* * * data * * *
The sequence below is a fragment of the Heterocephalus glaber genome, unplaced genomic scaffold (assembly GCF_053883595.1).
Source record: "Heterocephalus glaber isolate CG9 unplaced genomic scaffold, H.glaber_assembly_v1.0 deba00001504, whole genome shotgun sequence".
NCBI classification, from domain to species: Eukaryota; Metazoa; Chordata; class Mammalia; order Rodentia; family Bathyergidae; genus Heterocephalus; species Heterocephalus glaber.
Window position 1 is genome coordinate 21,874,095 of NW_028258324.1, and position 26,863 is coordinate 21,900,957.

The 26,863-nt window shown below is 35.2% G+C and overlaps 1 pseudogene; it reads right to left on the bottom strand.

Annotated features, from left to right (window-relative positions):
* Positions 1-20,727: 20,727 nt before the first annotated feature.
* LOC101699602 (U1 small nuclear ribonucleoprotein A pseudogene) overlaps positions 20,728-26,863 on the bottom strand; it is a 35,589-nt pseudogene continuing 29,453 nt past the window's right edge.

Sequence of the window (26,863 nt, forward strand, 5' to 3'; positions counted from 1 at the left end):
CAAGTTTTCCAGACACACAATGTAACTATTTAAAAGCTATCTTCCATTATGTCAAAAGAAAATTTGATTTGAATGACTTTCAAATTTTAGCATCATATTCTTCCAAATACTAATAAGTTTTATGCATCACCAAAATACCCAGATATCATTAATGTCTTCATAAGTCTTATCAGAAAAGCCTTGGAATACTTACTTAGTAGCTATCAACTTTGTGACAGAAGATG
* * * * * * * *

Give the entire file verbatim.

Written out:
The sequence below is a fragment of the Heterocephalus glaber genome, unplaced genomic scaffold (assembly GCF_053883595.1).
Source record: "Heterocephalus glaber isolate CG9 unplaced genomic scaffold, H.glaber_assembly_v1.0 deba00001504, whole genome shotgun sequence".
NCBI classification, from domain to species: Eukaryota; Metazoa; Chordata; class Mammalia; order Rodentia; family Bathyergidae; genus Heterocephalus; species Heterocephalus glaber.
Window position 1 is genome coordinate 21,874,095 of NW_028258324.1, and position 26,863 is coordinate 21,900,957.

The 26,863-nt window shown below is 35.2% G+C and overlaps 1 pseudogene; it reads right to left on the bottom strand.

Annotated features, from left to right (window-relative positions):
* Positions 1-20,727: 20,727 nt before the first annotated feature.
* LOC101699602 (U1 small nuclear ribonucleoprotein A pseudogene) overlaps positions 20,728-26,863 on the bottom strand; it is a 35,589-nt pseudogene continuing 29,453 nt past the window's right edge.

Sequence of the window (26,863 nt, forward strand, 5' to 3'; positions counted from 1 at the left end):
CAAGTTTTCCAGACACACAATGTAACTATTTAAAAGCTATCTTCCATTATGTCAAAAGAAAATTTGATTTGAATGACTTTCAAATTTTAGCATCATATTCTTCCAAATACTAATAAGTTTTATGCATCACCAAAATACCCAGATATCATTAATGTCTTCATAAGTCTTATCAGAAAAGCCTTGGAATACTTACTTAGTAGCTATCAACTTTGTGACAGAAGATG